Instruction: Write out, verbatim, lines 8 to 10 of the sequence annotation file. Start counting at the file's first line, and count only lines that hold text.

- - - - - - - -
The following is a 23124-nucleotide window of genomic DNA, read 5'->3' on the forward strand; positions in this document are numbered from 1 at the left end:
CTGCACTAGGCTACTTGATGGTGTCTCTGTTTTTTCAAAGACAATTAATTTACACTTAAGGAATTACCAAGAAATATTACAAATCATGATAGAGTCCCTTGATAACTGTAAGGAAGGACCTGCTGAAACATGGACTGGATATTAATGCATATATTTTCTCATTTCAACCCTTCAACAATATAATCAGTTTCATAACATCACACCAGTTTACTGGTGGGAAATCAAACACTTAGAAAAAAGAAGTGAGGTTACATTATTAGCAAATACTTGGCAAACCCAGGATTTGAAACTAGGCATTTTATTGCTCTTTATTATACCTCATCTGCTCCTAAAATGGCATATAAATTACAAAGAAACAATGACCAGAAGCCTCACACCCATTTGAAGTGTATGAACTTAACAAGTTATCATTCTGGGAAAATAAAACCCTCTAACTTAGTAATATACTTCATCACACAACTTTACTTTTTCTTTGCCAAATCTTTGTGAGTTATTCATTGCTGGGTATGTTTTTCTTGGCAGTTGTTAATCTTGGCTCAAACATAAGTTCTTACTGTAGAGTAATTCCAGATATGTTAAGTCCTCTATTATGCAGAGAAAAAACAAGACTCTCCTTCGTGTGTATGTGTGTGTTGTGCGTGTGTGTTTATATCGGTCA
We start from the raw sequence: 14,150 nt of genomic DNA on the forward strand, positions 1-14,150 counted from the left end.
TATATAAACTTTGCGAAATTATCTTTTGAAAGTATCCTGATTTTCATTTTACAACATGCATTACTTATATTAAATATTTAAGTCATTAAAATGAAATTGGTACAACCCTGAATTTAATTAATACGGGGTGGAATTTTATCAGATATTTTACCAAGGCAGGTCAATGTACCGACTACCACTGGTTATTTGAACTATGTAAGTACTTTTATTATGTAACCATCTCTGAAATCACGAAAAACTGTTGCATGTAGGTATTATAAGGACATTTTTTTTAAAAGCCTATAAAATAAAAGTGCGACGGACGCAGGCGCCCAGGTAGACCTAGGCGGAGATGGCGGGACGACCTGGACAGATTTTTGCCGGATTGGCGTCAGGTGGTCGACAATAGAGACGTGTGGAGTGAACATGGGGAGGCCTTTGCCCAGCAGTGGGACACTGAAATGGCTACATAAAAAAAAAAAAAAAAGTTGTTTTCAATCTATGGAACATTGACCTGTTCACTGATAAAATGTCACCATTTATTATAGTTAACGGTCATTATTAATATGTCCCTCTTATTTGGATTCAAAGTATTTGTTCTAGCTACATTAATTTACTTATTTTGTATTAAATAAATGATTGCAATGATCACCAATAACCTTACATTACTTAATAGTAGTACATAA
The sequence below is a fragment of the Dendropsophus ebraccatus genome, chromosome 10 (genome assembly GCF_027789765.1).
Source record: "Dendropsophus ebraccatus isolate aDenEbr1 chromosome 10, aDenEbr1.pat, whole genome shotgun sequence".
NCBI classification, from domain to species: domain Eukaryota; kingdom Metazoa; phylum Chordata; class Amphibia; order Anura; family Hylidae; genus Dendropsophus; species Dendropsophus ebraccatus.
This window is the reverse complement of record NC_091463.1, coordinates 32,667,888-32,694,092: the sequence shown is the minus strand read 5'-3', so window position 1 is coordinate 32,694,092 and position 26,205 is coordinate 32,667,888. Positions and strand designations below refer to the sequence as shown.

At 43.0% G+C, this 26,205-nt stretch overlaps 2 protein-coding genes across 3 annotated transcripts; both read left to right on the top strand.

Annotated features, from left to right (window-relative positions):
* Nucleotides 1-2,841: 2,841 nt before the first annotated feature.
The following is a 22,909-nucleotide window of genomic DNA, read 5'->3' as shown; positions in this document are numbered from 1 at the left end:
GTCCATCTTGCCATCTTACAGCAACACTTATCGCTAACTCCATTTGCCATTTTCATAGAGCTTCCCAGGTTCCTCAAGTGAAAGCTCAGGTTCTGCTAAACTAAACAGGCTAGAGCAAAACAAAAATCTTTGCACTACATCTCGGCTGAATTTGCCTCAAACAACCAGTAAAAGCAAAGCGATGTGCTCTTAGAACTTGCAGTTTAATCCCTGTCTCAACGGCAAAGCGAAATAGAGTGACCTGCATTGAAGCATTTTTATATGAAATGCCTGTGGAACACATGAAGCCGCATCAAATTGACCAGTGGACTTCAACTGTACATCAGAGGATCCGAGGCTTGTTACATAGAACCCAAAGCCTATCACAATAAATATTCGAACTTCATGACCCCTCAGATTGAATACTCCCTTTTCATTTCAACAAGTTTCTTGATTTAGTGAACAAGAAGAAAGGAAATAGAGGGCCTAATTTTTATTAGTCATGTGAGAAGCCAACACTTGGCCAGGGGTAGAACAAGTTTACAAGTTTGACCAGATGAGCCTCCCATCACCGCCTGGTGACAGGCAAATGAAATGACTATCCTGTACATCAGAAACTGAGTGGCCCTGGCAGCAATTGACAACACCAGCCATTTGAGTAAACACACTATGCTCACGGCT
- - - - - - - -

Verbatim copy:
This window is the reverse complement of record NC_091463.1, coordinates 32,667,888-32,694,092: the sequence shown is the minus strand read 5'-3', so window position 1 is coordinate 32,694,092 and position 26,205 is coordinate 32,667,888. Positions and strand designations below refer to the sequence as shown.

At 43.0% G+C, this 26,205-nt stretch overlaps 2 protein-coding genes across 3 annotated transcripts; both read left to right on the top strand.

Annotated features, from left to right (window-relative positions):